Technology has expanded our interaction with the world, yet it has also alienated us from human interaction at home. From this exploration into simulated intimacy, grew the protagonists of ALTERNATE VISIONS, Alex and Valerie, two busy young professionals who meet online. Their interaction through technology intensifies until one of them suggests that they should meet face to face. Of course, this is much more difficult than it seems, because the two lovers have never embraced real intimacy.
Based on the novel TRACING IRIS by Genni Gunn, THE RIVERBANK is an ingenious psychological thriller, placing at its dark centre a flawed but redeemable heroine, Kate Mason (Kari Matchett, Men with Brooms, 24) a thirty–something social anthropologist returning to the emotional crime scene she reluctantly calls home. While Kate mercilessly unearths the remnants of a life littered with evidence of abandonment, lies and loss, she also unravels the coil that binds her to Iris, the mother she never knew.
Montreal’s John L’Ecuyer has received several Directors Guild of Canada awards for Direction – Television Movie/Mini-Series and Outstanding Television Series.
The Riverbank was produced by Paul Stephens and filmed in Greater Sudbury.
The Riverbank is distributed in Canada by College Street Pictures.
“Put the camera down,” my sister Ileana says, her voice urgent. We’re in a taxi — a white Toyota Corolla, circa 1980 — on the way to Yangon airport. She reaches across and gently presses the camera to my lap. “I’m serious,” she says. “Last week, a man had his camera confiscated, and now he’s in jail.” In my mind’s eye, I see the monk uprising of 2007, and a Japanese journalist shot at point-blank range.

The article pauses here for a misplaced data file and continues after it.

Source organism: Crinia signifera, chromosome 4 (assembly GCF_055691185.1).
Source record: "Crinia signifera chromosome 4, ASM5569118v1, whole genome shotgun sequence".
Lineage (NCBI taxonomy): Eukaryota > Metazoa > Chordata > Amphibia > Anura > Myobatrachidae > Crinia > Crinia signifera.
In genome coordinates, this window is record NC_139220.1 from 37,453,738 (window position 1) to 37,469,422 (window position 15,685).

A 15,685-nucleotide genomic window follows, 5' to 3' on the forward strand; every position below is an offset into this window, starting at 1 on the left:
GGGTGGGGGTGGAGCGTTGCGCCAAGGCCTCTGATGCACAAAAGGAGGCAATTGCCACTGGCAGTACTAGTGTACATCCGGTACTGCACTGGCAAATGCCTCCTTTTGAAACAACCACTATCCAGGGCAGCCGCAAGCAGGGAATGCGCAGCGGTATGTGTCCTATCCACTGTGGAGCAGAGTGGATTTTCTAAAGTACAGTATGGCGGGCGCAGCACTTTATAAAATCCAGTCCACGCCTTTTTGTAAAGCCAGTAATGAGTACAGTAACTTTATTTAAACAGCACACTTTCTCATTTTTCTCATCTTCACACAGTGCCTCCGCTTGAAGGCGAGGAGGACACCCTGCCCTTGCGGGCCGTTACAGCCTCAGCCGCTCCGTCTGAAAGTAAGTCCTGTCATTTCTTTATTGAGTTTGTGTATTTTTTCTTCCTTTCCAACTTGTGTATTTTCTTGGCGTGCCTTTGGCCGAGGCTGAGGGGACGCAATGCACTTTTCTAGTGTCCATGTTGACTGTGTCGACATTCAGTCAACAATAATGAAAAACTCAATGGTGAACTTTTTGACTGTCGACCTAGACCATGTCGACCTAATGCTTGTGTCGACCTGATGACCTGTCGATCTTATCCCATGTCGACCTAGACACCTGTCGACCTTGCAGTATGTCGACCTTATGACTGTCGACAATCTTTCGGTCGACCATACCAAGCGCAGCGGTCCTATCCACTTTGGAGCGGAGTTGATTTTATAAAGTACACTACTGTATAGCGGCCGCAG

On every corner, one or two soldiers stand poised, automatic assault rifles slung over their shoulders, as if this were normal. Sometimes, they cluster, four or five, in camouflage gear, chatting, their eyes scanning the crowd. At the stop sign, one stares directly at me as we slowly round the corner, and I quickly avert my gaze, as if my eyes were capable of snapping a photograph. . .
Middle of the wedding ceremony, guests hushed and weepy.
“Repeat after me...,” the minister says, and a hummingbird slams full-tilt into the plate glass window facing the ocean. The bird’s small body quivers on the gravel path, its feathers iridescent, like neon fish. David’s friend, Joe, and his almost-wife falter mid-word, their eyes fixed on the trembling creature. No one moves. Better to pretend. David thinks of the word, ‘hummingbird’: an Americanism. The birds don’t hum; the rapid beat of their narrow wings produces the sound, makes them appear to be in constant motion. This one is lying on its side at a most unnatural angle. David’s chest expands. Enlarged heart: A compensation for increased need. He sighs. Concentrates. This is Joe’s wedding; this is a happy occasion and that’s that. . .
© 2023 Genni Gunn